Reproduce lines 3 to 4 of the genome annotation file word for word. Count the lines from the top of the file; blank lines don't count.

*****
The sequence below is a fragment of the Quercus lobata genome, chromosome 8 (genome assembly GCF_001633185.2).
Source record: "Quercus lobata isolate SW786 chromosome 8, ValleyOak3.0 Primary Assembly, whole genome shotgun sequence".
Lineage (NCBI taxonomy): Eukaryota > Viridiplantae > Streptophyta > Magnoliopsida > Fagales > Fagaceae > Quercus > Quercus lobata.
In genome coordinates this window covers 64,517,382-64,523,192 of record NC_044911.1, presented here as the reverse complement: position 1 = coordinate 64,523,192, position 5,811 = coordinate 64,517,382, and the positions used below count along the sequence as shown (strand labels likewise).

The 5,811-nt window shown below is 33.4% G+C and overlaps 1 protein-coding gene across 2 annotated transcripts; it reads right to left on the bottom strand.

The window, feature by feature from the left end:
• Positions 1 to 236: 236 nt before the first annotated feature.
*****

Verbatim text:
Lineage (NCBI taxonomy): Eukaryota > Viridiplantae > Streptophyta > Magnoliopsida > Fagales > Fagaceae > Quercus > Quercus lobata.
In genome coordinates this window covers 64,517,382-64,523,192 of record NC_044911.1, presented here as the reverse complement: position 1 = coordinate 64,523,192, position 5,811 = coordinate 64,517,382, and the positions used below count along the sequence as shown (strand labels likewise).